Alnus incana is a multi-stemmed shrub to 10 m tall, colonial, shallow-rooted; roots associated with ectomycorrhizal fungi (Berliner and Torrey 1989); winter buds stalked; bark brown with prominent, orange to white, warty lenticels, about 0.7 cm long.
Leaves to 12 cm long, oval-elliptic widest near or below middle, tip blunt to pointed, base blunt, margin irregularly double toothed, pale and waxy below, hairy on veins, 8-14 conspicuous major veins per side, parallel, impressed above; margin irregularly double toothed to nearly lobed (leaves never green into late Autumn); leaf stalks orangey.
Flowers in red-purple catkins, sexes separate, male flowers in long, loose, dangling spikes (catkins) to 12.5 cm on red stalks; female catkins much shorter, dark red, about the same size and color as leaf buds (Fewless 2006); blooms March.
Fruiting spike cone-like, woody, dark, 1-2 cm long, almost stalkless, fruits tiny nuts, often narrowly winged, about 0.3 cm wide, Wind dispersed, Aug., Sept.-Feb. Seeds eaten by some songbirds, twigs and leaves eaten by rabbits and deer (Martin et al 1951).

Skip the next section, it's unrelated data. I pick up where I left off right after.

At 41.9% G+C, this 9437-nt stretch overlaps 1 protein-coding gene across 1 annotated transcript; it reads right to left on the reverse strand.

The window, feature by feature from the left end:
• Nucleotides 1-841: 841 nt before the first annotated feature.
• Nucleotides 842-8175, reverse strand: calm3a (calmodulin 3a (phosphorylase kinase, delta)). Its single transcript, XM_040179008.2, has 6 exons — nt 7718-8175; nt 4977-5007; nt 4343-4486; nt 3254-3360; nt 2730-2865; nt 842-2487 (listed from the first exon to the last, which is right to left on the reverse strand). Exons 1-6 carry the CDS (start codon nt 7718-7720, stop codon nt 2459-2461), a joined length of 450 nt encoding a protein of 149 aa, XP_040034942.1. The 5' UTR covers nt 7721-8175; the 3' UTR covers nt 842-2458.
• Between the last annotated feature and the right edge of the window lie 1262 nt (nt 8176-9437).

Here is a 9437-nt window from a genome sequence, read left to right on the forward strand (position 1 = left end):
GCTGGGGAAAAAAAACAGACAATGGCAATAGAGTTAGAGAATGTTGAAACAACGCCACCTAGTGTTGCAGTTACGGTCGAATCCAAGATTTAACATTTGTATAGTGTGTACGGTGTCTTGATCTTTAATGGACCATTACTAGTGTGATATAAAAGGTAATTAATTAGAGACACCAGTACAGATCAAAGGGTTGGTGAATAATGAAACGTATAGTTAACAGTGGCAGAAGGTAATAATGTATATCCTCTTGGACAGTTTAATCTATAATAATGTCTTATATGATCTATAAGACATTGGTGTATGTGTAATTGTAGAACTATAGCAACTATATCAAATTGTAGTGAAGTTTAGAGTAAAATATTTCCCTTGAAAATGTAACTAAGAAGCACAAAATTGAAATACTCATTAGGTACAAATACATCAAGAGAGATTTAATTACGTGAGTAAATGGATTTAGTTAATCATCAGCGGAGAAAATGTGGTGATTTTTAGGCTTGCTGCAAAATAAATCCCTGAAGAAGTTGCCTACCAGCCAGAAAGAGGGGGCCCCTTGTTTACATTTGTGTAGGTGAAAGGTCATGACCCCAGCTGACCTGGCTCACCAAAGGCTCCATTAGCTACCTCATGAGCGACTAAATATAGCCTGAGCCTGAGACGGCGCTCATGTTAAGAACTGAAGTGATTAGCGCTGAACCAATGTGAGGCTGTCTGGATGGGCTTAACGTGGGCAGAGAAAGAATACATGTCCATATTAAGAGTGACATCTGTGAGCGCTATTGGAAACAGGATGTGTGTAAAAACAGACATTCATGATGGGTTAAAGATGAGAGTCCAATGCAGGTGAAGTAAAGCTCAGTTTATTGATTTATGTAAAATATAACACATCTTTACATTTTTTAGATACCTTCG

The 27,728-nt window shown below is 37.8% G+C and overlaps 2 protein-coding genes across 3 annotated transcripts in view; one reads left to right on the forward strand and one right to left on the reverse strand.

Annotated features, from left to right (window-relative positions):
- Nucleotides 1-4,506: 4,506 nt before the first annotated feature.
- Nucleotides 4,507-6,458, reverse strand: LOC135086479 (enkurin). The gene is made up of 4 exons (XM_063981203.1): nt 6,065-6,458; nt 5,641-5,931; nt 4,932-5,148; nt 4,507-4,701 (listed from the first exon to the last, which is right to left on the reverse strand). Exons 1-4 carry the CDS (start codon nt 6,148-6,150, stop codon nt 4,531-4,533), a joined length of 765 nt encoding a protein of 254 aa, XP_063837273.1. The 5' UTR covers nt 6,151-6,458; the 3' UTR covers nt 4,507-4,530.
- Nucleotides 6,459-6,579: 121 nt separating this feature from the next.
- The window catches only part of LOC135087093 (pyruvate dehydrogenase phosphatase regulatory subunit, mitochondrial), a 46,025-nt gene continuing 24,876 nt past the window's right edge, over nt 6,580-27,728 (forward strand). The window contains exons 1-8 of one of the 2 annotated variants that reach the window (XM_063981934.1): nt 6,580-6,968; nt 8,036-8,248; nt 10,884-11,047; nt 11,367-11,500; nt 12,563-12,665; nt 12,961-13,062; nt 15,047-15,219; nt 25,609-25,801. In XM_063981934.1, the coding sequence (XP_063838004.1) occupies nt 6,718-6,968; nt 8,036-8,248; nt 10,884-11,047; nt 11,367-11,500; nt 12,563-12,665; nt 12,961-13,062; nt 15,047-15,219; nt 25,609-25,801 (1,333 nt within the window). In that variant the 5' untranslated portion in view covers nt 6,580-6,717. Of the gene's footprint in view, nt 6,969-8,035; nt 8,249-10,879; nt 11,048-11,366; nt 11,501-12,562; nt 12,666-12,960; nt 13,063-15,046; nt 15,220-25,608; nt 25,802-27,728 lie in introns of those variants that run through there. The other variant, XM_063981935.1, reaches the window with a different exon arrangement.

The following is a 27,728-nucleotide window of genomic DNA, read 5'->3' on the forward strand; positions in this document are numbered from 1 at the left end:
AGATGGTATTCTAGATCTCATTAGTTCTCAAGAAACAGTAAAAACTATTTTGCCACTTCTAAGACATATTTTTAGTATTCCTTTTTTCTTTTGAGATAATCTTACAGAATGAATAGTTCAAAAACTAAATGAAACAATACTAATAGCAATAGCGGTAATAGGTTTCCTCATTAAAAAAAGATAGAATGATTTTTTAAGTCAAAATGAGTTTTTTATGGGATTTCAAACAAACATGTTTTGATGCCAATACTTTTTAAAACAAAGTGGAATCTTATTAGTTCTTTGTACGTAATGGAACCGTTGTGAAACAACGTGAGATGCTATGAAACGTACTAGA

Wetland status: FACW+.
Frequency in NYC: Infrequent, if present. Possibly misidentified and not found in NYC (see Cornus sericea).
Habitat: Open, undisturbed freshwater wetlands. Prefers soil pH 5-7.5 (USDA, NRCS 2006). Tolerant of poor soil, pollution, flooding and soil compaction. Moderately tolerant of salt. Intolerant of drought, shade, index 0-2 (Hightshoe 1988). Very intolerant of shade. Sensitive to ozone, salt and drought (Hightshoe 1988).
Notes: Alder roots are known to form a symbiotic relationship with an actinomycete bacterium of the genus Frankia forming nitrogen fixing root nodules (actinorhizae). These structures appear coral-like in form and allow alder to grow in very nutrient poor soils. Weakened plants may be attacked by Coral spot canker (Nectria cinnabarina), and other fungi (Sinclair et al. 1989).